Mass-Mass Stoichiometry
#3 2C2H2 + 5O2 → 4CO2 + 2H2O How many grams of oxygen are required to burn 52.0g C2H2?

Volume-Volume Stoichiometry
Formula to use: Known (L) 1 mol known mol unknown L unknown L known mol known mol unknown Write the known and unknown. Use mole and volume conversion factors from Ch. 7 and the mole ratios from the balanced equation to solve.

Volume-Volume Example
#4 C3H8 + 5O2 → 3CO2 + 4H2O If 25 liters of oxygen are consumed in the above reaction, how many liters of carbon dioxide are produced?

Formulas to Use Mole - Mole Known mol of unknown mol of known
Mol Ratio – from equation Mass - Mass mol of unknown Known g 1 mol known molar mass unknown mol of known 1 mol unknown molar mass known OR OR Other 6.02 × 1023 particles mol of unknown Known L 1 mol known 22.4 L unknown OR particles mol of known 1 mol unknown 22.4 L known 6.02 × 1023 particles

Stoichiometry Problems
How many moles of KClO3 must decompose in order to produce 9 moles of oxygen gas? 2KClO3  2KCl + 3O2 Known: 9 moles O2 Unknown: moles KClO3 9 mol O2 2 mol KClO3 3 mol O2 = 6 mol KClO3

Stoichiometry Problems
How many grams of KClO3 are required to produce 9.00 L of O2 at STP? 2KClO3  2KCl + 3O2 Known: 9.00 L O2 Unknown: g KClO3 9.00 L O2 1 mol O2 22.4 L 2 mol KClO3 3 mol O2 122 g KClO3 1 mol = g KClO3

Stoichiometry Problems
How many grams of silver will be formed from 12.0 g copper? Cu + 2AgNO3  2Ag + Cu(NO3)2 Known: 12.0 g Cu Unknown: g Ag 12.0 g Cu 1 mol Cu 64 g Cu 2 mol Ag 1 mol Cu 108 g Ag 1 mol = 40.5 g Ag

Stoichiometry Problems
How many grams of silver will be formed from 12.0 g copper? Cu + 2AgNO3  2Ag + Cu(NO3)2 Known: 12.0 g Cu Unknown: g Ag 12.0 g Cu 1 mol Cu 64 g Cu 2 mol Ag 1 mol Cu 108 g Ag 1 mol = 40.5 g Ag

Limiting Reactants/Reagents
Available Ingredients 4 slices of bread 1 jar of peanut butter 1/2 jar of jelly Limiting Reactant/Reagents bread Excess Reactants/Reagents peanut butter and jelly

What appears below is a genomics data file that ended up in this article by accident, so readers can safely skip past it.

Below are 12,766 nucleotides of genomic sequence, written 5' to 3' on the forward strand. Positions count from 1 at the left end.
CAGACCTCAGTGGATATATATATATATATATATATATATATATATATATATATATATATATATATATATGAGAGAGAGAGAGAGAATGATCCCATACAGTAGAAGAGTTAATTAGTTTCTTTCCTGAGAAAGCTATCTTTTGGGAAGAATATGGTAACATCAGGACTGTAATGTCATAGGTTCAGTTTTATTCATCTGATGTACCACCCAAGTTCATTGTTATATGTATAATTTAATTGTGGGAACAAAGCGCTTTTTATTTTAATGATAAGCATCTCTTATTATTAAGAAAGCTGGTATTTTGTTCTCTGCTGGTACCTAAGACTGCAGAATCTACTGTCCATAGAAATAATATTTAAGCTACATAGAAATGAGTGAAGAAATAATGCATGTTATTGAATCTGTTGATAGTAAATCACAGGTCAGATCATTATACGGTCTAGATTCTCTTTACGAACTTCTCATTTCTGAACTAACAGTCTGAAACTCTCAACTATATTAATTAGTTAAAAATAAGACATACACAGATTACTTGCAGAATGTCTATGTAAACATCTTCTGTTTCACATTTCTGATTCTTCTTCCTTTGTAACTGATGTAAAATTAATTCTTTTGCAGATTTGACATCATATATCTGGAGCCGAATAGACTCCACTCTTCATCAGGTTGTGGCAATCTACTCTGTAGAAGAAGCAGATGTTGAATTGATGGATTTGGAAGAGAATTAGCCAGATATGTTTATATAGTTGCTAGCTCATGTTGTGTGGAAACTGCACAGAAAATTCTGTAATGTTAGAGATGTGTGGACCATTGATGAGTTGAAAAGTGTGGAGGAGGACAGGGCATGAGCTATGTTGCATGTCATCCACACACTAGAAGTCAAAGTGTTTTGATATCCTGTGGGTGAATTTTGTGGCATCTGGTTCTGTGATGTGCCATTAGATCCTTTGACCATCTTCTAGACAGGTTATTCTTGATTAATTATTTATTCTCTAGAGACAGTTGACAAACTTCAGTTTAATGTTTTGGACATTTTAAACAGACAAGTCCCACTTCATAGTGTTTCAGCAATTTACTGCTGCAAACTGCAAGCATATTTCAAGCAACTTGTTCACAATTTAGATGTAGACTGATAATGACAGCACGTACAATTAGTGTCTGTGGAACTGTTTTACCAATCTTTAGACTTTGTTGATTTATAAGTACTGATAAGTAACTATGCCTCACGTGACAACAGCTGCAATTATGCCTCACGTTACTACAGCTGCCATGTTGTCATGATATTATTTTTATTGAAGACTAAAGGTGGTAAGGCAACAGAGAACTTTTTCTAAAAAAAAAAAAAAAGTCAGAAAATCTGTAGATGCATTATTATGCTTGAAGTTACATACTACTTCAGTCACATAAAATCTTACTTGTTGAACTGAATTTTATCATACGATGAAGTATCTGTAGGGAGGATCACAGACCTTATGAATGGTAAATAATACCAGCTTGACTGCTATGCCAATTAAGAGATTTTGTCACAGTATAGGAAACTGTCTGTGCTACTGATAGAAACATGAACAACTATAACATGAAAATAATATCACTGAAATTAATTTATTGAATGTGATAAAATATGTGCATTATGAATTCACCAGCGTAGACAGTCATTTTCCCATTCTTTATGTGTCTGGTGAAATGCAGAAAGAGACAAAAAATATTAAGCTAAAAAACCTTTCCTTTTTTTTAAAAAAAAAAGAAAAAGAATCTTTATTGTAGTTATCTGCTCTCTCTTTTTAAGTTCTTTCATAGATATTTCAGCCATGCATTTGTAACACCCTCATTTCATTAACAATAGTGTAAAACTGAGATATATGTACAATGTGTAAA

Limiting Reactants/Reagents
Limiting Reactant/Reagent used up in a reaction determines the amount of product Excess Reactant/Reagent added to ensure that the other reactant is completely used up cheaper & easier to recycle

To Determine Limiting Reagents
1. Write a balanced equation. 2. For each reactant, calculate the amount of product formed. 3. Smaller answer indicates: limiting reactant actual amount of product

Limiting Reagents Zn + 2HCl  ZnCl2 + H2
79.1 g of zinc react with 0.90 L of HCl. Identify the limiting and excess reactants. How many liters of hydrogen are formed at STP? Zn HCl  ZnCl H2 79.1 g 0.90 L ? L

Limiting Reagents Zn + 2HCl  ZnCl2 + H2 79.1 g 0.90 L ? L 79.1 g Zn
1 mol Zn 65 g Zn 1 mol H2 Zn 22.4 L H2 1 mol = L H2

Limiting Reagents Zn + 2HCl  ZnCl2 + H2 79.1 g 0.90 L ? L 0.90 L HCl
1 mol HCl 22.4 L HCl 1 mol H2 2 mol HCL 22.4 L H2 1 mol = 0.45 L H2

Limiting Reagents Zn: 27.26 L H2 HCl: 0.45 L H2 Limiting reagent: HCl
Excess reagent: Zn

Percent Yield Percent yield- the ratio of the actual yield to the theoretical yield Actual yield- the amount of product formed when a reaction is carried out in the laboratory Theoretical yield- the calculated amount of product formed during a reaction (mathematical calculation used to make answer keys)

Percent Yield measured in lab calculated on paper 32

Percent Yield K2CO3 + 2HCl  2KCl + H2O + CO2
When 45.8 g of K2CO3 react with excess HCl, 46.3 g of KCl are formed. Calculate the theoretical and % yields of KCl. K2CO3 + 2HCl  2KCl + H2O + CO2 45.8 g ? g actual: 46.3 g

B. Percent Yield K2CO3 + 2HCl  2KCl + H2O + CO2 45.8 g ? g
actual: 46.3 g Theoretical Yield: 45.8 g K2CO3 1 mol K2CO3 138 g 2 mol KCl 1 mol K2CO3 74 g KCl 1 mol KCl = 49.12 g KCl

B. Percent Yield K2CO3 + 2HCl  2KCl + H2O + CO2 45.8 g 49.12 g
actual: 46.3 g Theoretical Yield = g KCl 46.3 g 49.12 g % Yield =  100 = 94.3%